Republican lawmakers on Friday expressed concern that Moore’s “fair wage” proposal would index the state’s minimum wage to inflation after it reached $15 in October.
“We think it will be a snowball effect,” said Del. Jefferson Ghrist (R-Upper Shore). “The highest cost of doing business is payroll. And if you increase payroll the only option business owners are going to have is to raise prices.”
The text of the bills to be introduced by the Moore administration were not immediately available Friday, and the governor’s office is expected to reveal more details about its legislative package in the next couple weeks.
Other budgetary efforts that Moore said would boost the state’s economy include a 13% increase in funding for state universities to $2.4 billion annually; record funding of $112 million for the Educational Excellence Awards program, the state’s largest need-based student aid program; a $38 million increase in formula funding for the state’s 15 community colleges; and $5 million for the Maryland Apprenticeship Training Program.
As the state faces a potential recession, the governor’s budget also includes funding to continue an extra $45 per month payment for Marylanders receiving Temporary Cash Assistance or Temporary Disability Assistance.
Rebuilding state government
Another top priority for Moore and Democratic leaders is “rebuilding state government.” Since 2013, Grady said, the number of positions budgeted for the executive branch has declined by 2,000 workers. At the same time, the vacancy rate for the spots that remained soared, to about 13.4%, or 6,500 vacant executive branch positions currently.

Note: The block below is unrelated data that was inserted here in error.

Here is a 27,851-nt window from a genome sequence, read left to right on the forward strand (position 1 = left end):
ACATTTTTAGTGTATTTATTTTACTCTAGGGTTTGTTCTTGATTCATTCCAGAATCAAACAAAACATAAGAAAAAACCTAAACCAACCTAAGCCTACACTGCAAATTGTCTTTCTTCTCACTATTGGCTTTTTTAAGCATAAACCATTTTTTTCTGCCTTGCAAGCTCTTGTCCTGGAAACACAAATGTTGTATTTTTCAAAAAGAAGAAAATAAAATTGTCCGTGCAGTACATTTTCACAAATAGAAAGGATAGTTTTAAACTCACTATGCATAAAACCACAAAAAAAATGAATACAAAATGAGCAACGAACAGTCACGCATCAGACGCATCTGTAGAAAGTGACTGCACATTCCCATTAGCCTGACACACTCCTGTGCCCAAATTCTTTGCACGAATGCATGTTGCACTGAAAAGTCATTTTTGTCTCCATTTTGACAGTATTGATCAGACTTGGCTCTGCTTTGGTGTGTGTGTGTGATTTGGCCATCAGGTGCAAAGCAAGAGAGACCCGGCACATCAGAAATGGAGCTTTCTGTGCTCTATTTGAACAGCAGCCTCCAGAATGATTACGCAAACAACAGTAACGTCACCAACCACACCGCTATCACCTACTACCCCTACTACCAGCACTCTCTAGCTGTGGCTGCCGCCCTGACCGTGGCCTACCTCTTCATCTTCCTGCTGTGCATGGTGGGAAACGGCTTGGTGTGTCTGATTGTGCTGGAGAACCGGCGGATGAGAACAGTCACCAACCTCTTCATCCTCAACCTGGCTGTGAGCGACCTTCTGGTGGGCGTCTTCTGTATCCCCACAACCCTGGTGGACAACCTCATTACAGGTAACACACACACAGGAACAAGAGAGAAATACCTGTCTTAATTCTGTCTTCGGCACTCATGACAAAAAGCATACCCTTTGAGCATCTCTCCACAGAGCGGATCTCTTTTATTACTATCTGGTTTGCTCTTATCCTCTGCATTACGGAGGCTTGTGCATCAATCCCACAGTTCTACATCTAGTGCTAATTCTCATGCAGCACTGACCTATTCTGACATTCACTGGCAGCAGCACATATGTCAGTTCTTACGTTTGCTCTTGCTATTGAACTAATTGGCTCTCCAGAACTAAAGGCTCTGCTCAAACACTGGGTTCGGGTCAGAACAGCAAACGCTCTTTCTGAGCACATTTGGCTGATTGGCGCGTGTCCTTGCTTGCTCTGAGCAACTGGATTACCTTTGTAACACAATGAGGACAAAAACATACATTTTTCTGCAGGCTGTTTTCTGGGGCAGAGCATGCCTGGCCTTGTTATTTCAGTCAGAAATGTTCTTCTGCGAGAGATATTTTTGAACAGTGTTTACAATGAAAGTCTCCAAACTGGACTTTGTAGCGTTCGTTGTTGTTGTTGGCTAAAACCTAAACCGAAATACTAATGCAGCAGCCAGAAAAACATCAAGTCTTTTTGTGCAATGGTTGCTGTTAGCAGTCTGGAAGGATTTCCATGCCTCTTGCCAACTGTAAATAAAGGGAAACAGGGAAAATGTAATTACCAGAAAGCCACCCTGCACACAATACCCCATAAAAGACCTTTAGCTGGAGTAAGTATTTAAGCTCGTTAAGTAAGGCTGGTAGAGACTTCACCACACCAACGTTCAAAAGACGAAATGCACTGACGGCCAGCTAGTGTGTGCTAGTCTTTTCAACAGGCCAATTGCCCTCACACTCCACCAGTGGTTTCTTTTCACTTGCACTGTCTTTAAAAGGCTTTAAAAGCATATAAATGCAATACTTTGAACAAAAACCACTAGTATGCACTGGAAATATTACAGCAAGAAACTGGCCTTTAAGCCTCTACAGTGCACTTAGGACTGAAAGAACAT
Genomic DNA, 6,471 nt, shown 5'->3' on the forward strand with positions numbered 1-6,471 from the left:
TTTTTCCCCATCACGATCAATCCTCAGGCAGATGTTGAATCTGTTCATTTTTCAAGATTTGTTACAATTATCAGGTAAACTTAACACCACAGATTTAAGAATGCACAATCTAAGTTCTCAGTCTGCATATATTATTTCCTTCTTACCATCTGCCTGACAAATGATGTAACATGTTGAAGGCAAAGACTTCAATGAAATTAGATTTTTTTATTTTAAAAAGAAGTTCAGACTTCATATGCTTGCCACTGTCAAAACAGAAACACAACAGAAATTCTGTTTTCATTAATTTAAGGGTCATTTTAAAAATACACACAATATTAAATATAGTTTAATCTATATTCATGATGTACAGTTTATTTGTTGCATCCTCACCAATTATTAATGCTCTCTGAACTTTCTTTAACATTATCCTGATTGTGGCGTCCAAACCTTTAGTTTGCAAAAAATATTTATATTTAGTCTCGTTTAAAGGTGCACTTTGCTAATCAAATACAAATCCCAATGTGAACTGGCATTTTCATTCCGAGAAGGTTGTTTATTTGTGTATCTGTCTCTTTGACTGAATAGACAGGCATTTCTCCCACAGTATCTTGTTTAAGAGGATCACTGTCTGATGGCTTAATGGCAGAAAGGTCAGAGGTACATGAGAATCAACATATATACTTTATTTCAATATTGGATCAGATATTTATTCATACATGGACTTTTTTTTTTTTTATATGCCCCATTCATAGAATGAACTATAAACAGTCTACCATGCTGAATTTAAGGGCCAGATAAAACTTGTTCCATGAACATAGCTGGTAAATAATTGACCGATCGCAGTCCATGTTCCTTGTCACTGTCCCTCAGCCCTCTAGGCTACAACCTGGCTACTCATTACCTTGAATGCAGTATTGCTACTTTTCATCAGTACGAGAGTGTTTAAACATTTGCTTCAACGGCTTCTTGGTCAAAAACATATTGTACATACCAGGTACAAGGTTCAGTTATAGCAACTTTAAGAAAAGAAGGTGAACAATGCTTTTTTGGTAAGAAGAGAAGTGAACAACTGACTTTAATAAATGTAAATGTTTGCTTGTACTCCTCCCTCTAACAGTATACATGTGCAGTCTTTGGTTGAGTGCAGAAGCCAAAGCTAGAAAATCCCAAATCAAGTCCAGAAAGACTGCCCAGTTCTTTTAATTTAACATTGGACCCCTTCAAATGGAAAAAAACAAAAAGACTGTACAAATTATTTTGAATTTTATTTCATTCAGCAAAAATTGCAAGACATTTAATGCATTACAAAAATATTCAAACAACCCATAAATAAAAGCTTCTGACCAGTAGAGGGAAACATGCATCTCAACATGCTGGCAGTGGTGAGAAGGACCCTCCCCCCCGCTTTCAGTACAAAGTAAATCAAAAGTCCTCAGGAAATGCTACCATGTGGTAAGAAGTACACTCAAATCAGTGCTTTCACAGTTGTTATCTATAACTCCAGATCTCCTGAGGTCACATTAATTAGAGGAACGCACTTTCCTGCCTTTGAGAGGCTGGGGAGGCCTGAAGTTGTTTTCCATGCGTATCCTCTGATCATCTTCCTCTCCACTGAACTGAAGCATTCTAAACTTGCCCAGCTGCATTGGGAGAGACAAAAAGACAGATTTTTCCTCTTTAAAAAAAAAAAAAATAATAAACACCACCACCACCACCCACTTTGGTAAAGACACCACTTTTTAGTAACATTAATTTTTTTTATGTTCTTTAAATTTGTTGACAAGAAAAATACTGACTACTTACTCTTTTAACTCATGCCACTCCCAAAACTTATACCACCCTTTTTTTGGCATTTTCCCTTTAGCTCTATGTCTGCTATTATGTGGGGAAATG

“We know that much of [the] structural surplus has been done on the backs of employees. And that has had consequences on communities,” said Moore.
The fiscal year 2023 budget includes funding to drop the vacancy rate by about half. Expansions of the Office of the Attorney General and Office of the Public Defender are among public safety priorities, as is more than $30 million to recruit and retain parole and probation officers, correctional officers and Department of Juvenile Services employees.
The budget would add 40 additional employees to help monitor firearm registration in the state.
New positions are also anticipated for state parks and at a new Water Supply Program to increase enforcement of drinking water standards.
Moore’s budget also includes $18 million, spread across the current fiscal year and the next, to establish a new Cabinet-level agency, the Department of Service and Civic Innovation.